Like lighting a fire though, you must have suitable materials for learning, including a solid relationship with and knowledge of each student, otherwise you will have no idea what will strike a cord with them.  Also, you must know your curriculum, the expectations on you and your students, so you know how big the ‘dream project’ must be to encompass it.  Finally, you must let go of your fear; you won’t do it all right every time, but I can guarantee that quiet kid at the back who never gets in trouble because he is too busy with something creative in his desk didn’t get everything his teachers put out there either!

Thanks for reading!

Derek

Education in the age of change: A TEDx Talk

I gave a talk a week ago at TEDx RockyView Schools, and I wanted to share it with a little bit of context for it with you.  One of the biggest hesitations teachers often have when I am working with them on enhancing their practice and working with digital tools is that they are somehow losing in the process.  There is an overwhelming feeling out there that the more teachers ‘put out there’ of their work and skill, the less value there is of having them in the classroom.  I used to be unsure how to respond to that fear.

For a time I thought (mainly to myself) that if the world was changing in such a way that teachers could be replaced by online tools, then I would want to be aware of those tools, familiar with them, because someone has to know how to keep the ‘machine’ running.  If all of us were on the ropes, I would at least be as valuable as I could by understanding the new technology.  Then if the teachers were all ‘let go,’ I would possibly still have some value in the new system.  It was a naïve perspective.

In doing my research for this talk, I found that I do believe that we are in the midst of a change because of technology and that we most certainly need to become familiar with technology.  This is not because technology will replace us, but rather because it could replace us if we aren’t pushing our teaching practice to be as effective as possible.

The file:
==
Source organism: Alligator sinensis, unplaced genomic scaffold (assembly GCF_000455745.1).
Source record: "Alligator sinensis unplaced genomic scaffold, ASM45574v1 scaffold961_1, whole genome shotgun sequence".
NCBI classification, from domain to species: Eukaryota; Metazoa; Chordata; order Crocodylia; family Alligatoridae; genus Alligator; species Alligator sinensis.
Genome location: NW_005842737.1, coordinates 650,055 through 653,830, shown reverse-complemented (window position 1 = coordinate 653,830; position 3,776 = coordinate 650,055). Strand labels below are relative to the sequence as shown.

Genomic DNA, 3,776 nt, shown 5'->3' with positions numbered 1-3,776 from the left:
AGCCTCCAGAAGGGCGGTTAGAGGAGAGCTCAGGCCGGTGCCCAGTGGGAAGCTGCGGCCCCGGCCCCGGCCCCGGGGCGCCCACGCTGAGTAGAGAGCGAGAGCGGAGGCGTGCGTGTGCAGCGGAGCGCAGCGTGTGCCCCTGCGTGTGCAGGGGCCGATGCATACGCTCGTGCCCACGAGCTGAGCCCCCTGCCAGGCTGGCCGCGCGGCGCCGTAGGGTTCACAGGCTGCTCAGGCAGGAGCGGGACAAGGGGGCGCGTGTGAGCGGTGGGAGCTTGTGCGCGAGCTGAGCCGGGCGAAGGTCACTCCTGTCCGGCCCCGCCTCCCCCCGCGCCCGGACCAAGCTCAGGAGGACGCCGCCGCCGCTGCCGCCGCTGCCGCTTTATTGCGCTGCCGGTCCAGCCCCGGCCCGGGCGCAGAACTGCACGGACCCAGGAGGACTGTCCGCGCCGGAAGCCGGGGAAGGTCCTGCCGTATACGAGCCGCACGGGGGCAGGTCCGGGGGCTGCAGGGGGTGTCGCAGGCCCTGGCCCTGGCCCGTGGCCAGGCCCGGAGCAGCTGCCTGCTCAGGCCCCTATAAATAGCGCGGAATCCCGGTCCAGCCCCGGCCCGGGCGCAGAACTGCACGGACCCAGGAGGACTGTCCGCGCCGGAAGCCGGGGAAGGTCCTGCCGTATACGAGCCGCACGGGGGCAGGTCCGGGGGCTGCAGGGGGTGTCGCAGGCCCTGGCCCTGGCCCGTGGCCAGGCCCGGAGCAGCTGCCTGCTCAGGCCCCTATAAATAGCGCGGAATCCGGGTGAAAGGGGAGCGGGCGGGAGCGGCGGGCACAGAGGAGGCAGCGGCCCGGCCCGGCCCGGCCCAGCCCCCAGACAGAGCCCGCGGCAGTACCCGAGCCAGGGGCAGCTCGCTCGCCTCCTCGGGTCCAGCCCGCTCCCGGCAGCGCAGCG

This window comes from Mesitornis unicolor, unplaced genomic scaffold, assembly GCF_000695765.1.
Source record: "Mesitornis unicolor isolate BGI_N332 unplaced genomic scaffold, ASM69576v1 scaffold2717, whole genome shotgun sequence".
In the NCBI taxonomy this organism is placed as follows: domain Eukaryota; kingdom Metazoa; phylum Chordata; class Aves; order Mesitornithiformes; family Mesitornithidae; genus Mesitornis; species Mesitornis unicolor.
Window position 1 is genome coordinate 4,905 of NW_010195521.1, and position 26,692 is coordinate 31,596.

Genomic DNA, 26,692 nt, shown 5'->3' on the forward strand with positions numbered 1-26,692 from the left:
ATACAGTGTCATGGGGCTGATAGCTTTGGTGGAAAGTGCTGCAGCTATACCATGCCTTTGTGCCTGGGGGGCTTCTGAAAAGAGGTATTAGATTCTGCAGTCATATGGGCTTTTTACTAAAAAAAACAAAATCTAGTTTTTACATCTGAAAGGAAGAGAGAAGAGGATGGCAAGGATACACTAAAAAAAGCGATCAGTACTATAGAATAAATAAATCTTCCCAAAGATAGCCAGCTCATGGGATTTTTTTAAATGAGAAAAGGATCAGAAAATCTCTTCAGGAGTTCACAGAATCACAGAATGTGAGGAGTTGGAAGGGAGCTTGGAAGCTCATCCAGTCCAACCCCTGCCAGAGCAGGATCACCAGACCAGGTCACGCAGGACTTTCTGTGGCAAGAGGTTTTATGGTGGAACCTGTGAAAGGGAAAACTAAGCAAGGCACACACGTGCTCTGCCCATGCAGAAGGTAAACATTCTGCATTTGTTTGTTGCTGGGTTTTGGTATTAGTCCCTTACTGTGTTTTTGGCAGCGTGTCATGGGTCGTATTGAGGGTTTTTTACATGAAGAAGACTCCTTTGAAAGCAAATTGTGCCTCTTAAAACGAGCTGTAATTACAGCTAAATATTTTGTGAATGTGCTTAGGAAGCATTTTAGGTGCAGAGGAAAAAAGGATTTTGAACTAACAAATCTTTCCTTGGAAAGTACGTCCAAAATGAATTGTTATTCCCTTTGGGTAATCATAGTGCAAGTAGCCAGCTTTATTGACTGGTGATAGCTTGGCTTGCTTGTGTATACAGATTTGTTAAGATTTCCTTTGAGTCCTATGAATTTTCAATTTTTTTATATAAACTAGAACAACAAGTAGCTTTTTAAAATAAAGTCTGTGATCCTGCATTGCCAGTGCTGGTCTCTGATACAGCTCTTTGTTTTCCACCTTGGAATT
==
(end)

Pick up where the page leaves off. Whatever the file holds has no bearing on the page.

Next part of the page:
Make no mistake, there are billions of dollars at work trying to figure out the ‘next way’ in education, you need only look to the United States and the various initiatives at work there to see how money and cost-saving can effect education.  However, if you look to Alberta, Canada, you will also see some amazing efforts by teachers to integrate technologies both personal and publicly purchased, to change practice based on current research, and the possibilities the democratization of knowledge has brought to a modern education system.  These changes have been brought about by an environment of research and study, willing to look at how to best blend the expertise of teachers with the innovation technology brings.  It’s not perfect, but it does inspire hope that instead of looking to replace teachers with some learning program or hardware solution, the answer will continue to be a blended, human approach to learning.

Enjoy the talk!

I'm Drawing Again, thanks to Paper